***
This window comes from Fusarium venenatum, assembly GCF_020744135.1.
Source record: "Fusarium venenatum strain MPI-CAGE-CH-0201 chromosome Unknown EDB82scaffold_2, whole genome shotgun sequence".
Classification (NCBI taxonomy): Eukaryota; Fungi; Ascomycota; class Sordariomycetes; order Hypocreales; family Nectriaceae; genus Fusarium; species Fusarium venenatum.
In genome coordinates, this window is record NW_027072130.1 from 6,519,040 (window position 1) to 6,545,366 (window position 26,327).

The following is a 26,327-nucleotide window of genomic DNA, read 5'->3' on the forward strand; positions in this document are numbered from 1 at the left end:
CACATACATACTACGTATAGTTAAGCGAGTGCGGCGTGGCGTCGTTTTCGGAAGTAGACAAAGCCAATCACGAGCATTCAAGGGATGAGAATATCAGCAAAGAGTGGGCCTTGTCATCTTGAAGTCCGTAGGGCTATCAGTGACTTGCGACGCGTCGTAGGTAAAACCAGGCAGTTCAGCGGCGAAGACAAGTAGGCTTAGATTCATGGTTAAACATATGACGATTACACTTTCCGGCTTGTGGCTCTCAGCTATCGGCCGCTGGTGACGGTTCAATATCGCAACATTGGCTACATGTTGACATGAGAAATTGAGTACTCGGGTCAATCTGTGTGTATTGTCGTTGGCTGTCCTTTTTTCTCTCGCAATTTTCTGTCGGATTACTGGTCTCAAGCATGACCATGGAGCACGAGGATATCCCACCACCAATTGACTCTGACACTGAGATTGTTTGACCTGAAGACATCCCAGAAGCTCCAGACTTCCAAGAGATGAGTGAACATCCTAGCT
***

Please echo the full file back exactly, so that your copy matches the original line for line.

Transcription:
This window comes from Fusarium venenatum, assembly GCF_020744135.1.
Source record: "Fusarium venenatum strain MPI-CAGE-CH-0201 chromosome Unknown EDB82scaffold_2, whole genome shotgun sequence".
Classification (NCBI taxonomy): Eukaryota; Fungi; Ascomycota; class Sordariomycetes; order Hypocreales; family Nectriaceae; genus Fusarium; species Fusarium venenatum.
In genome coordinates, this window is record NW_027072130.1 from 6,519,040 (window position 1) to 6,545,366 (window position 26,327).

The following is a 26,327-nucleotide window of genomic DNA, read 5'->3' on the forward strand; positions in this document are numbered from 1 at the left end:
CACATACATACTACGTATAGTTAAGCGAGTGCGGCGTGGCGTCGTTTTCGGAAGTAGACAAAGCCAATCACGAGCATTCAAGGGATGAGAATATCAGCAAAGAGTGGGCCTTGTCATCTTGAAGTCCGTAGGGCTATCAGTGACTTGCGACGCGTCGTAGGTAAAACCAGGCAGTTCAGCGGCGAAGACAAGTAGGCTTAGATTCATGGTTAAACATATGACGATTACACTTTCCGGCTTGTGGCTCTCAGCTATCGGCCGCTGGTGACGGTTCAATATCGCAACATTGGCTACATGTTGACATGAGAAATTGAGTACTCGGGTCAATCTGTGTGTATTGTCGTTGGCTGTCCTTTTTTCTCTCGCAATTTTCTGTCGGATTACTGGTCTCAAGCATGACCATGGAGCACGAGGATATCCCACCACCAATTGACTCTGACACTGAGATTGTTTGACCTGAAGACATCCCAGAAGCTCCAGACTTCCAAGAGATGAGTGAACATCCTAGCT